In the seventeenth century, quinine, an alkaloid derived from tree bark, was first used to treat malaria. At the start of the COVID-19 pandemic, then-President of the United States Donald Trump touted false information about the potential for the synthetic form of quinine to treat the infection. In 2022, researchers conducted a study on whether quinine, among other alkaloids, could cure breast cancer. For most Westerners in 2023, however, quinine isn’t encountered in medical form but in a beverage: it can most easily be identified by its bitter flavor, characteristic of tonic water.
Quinine is derived from the bark of cinchona, a tree native to the tropical Andean region of South America. In many colonial histories of cinchona, its story begins in the late seventeenth century with the introduction of quinine to Europe. But long before European colonizers arrived in present-day South America, Indigenous peoples in the Andes were using cinchona bark medicinally.
Traditions of healing and healers in the Andes are preserved in artifacts from the Moche civilization, which thrived around 100–800 CE. As historian Matthew James Crawford explains, Andean medicine contained a rich understanding of “the physiological symptoms of disease and the physical properties of the plants or other natural substances used to treat disease.” Elsewhere, Crawford notes that while conducting research in the region where colonists first learned of cinchona bark, Peruvian anthropologist Lupe Camino found that that those areas were the sites of “intense activity among Andean healers for centuries before Spanish colonisation.”
When Spanish colonizers arrived in what is now Peru, they noted that Indigenous peoples referred to the tree as “the tree of fevers,” writes Crawford. In a 1931 booklet created for the “Cinchona Tercentenary Celebration and Exhibition,” now held in the Wellcome Historical Medical Museum in London, an unnamed author wrote that “the therapeutic properties of Cinchona Bark are believed to have been well known to the native Indians or Peru, who confided their knowledge to the Jesuit Missionaries when they established missions in the country after the conquest by Pizarro in 1527.” European settlers brought numerous diseases and pathogens with them as they colonized the Americas, and Crawford speculates that Andean healers were likely the first to attempt to treat new diseases, like malaria, with cinchona bark.
By the seventeenth century, worldwide demand for the bark increased as European traders learned of its anti-fever properties. Confusion over which plant was the correct plant (many plants were confused with cinchona and vice versa), as well as a lack of familiarity with the region, meant that Spanish colonizers relied on the knowledge and labor of Indigenous people. As Crawford writes, cinchona was not cultivated in seventeenth-century South America. Thus, “cascarilleros—as bark collectors were known in the Spanish language—had to travel deeper and deeper into the forests in search of cinchona trees to supply the growing demand for bark.”
According to tradition, the tree bark cured the wife of the Spanish Viceroy of Peru, Countess of Chinchón, from malaria. As the story goes, she brought the bark with her to Spain. To memorialize this now-disproved fable, Carl Linnaeus taxonomized the tree as “cinchona” in the eighteenth century, misspelling the hero’s name in the process. The Linnaean term highlights a fable of the moment when the bark was extirpated from the Americas.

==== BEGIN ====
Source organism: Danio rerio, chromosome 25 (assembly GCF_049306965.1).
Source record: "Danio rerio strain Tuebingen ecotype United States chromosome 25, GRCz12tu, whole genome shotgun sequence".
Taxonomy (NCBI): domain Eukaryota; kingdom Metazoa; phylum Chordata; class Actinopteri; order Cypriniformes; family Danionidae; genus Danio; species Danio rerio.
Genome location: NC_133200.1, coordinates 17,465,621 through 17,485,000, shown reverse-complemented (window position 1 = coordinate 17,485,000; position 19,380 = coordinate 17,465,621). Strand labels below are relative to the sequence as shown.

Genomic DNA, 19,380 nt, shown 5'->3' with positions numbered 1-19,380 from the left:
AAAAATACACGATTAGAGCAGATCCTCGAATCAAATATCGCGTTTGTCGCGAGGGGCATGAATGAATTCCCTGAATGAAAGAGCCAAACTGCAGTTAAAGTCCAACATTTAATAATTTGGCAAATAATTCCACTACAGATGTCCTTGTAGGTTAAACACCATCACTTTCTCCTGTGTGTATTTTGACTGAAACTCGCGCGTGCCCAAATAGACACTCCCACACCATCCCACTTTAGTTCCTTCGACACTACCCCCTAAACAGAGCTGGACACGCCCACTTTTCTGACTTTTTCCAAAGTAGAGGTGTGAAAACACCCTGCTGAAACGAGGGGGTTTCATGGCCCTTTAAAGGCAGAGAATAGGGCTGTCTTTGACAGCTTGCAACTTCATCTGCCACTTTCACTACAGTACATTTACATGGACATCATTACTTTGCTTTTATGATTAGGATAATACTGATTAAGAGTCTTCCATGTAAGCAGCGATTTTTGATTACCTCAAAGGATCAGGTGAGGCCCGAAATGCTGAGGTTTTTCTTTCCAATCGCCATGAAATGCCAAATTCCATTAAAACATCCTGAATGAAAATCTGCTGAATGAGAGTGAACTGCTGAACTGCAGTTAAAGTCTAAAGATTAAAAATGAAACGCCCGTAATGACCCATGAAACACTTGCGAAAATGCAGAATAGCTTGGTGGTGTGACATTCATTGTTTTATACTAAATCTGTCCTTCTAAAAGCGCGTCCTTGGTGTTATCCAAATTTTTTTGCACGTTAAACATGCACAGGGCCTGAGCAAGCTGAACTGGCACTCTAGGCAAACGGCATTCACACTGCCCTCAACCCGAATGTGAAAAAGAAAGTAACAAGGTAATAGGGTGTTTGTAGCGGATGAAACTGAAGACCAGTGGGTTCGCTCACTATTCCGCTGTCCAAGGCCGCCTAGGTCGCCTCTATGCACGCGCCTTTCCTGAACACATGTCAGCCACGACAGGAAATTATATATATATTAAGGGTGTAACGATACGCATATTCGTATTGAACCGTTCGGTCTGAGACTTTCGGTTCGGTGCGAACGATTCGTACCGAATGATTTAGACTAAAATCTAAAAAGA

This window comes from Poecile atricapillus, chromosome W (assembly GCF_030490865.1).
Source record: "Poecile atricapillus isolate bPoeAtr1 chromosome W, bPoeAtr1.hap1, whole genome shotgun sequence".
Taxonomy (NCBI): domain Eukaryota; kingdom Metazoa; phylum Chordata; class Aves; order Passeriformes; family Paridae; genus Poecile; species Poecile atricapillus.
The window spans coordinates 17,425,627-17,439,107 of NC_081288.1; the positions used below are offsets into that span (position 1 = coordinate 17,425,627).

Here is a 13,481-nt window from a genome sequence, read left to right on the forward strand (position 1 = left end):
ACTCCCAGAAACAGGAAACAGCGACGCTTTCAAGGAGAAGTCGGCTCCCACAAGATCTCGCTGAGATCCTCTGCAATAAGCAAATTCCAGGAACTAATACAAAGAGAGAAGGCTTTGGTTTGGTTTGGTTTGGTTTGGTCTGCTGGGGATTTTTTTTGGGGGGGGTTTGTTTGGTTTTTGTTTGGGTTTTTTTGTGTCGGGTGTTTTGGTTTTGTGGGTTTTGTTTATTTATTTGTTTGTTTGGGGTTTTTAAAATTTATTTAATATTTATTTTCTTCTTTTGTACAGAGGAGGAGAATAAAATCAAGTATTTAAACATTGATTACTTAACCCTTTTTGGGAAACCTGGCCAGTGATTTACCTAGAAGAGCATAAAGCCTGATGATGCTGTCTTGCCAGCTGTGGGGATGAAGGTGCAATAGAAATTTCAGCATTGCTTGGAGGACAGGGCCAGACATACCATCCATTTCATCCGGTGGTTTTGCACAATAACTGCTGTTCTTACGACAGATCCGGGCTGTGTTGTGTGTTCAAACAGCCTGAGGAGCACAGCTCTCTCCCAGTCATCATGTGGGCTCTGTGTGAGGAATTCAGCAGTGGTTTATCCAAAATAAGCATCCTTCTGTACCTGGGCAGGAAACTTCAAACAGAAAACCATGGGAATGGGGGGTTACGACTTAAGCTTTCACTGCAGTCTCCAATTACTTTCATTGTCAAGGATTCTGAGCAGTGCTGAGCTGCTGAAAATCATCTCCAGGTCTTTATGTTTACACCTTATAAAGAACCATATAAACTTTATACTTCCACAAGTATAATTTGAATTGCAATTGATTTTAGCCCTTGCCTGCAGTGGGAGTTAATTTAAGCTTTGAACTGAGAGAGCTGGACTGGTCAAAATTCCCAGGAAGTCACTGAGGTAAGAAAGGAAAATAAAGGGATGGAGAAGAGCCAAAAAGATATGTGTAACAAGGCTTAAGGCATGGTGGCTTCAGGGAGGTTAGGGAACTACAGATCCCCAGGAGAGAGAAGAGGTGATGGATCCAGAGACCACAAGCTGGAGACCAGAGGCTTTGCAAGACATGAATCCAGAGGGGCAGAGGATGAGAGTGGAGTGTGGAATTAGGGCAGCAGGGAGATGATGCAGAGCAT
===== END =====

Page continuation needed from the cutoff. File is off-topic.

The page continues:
Writing in 1945, botany professor William Campbell Steere noted that the last few decades of the eighteenth century witnessed “the complete extirpation of trees in order to remove the root-bark caused the virtual disappearance of Cinchona species over wide areas.” Colonial powers removed and transported cinchona to plantations in Asia, where the tree was cultivated by enslaved people alongside other export crops. The plantations became so important to colonial powers that when Japan seized Java (the location of a major cinchona plantation) during WWII, US botanists traveled to the Andes to root out even more. Steere argued that
the quinine shortage became so serious that the British and Dutch governments could no longer ignore it, since they were able to maintain their far-flung colonial empires throughout the malaria-infested tropics only with an abundant supply of quinine.
Anthropologist Lucille Brockway elaborates in her discussion of the British Royal Botanical Gardens in the extraction and commodification of cinchona,
in the case[s] of both cinchona and rubber, a plant indigenous to Latin America was surreptitiously transferred—in plain English, smuggled—to Asia for development by Europeans in their colonial possessions. The newly independent Latin American states, Brazil, Mexico, Colombia, Peru, Ecuador, and Bolivia, each lost a native industry…but Asia acquired them only in a geographic sense; the real benefits went to Europe.
Today, cinchona trees are at risk of extinction in Peru, and the trees that still exist—in one area, only twenty-nine where there were once 25,000—may contain less quinine than their predecessors due to human interference. And though quinine has been synthetically derived, it’s still not as easily obtained as natural extraction from cinchona bark. Cinchona tells a story about the value placed on parts of plants and how that value can be extracted and distorted. The plant can now be found all over the world and is even considered invasive in the Galapagos and Hawai’i. As humans continue to turn to plants for the answers to our ailments, cinchona bark offers one more example of how Indigenous knowledge has been co-opted by colonizers to sustain empires at the expense of both plants and people. The Plant Humanities Initiative at Dumbarton Oaks seeks to place the stories of plants within the context of human life.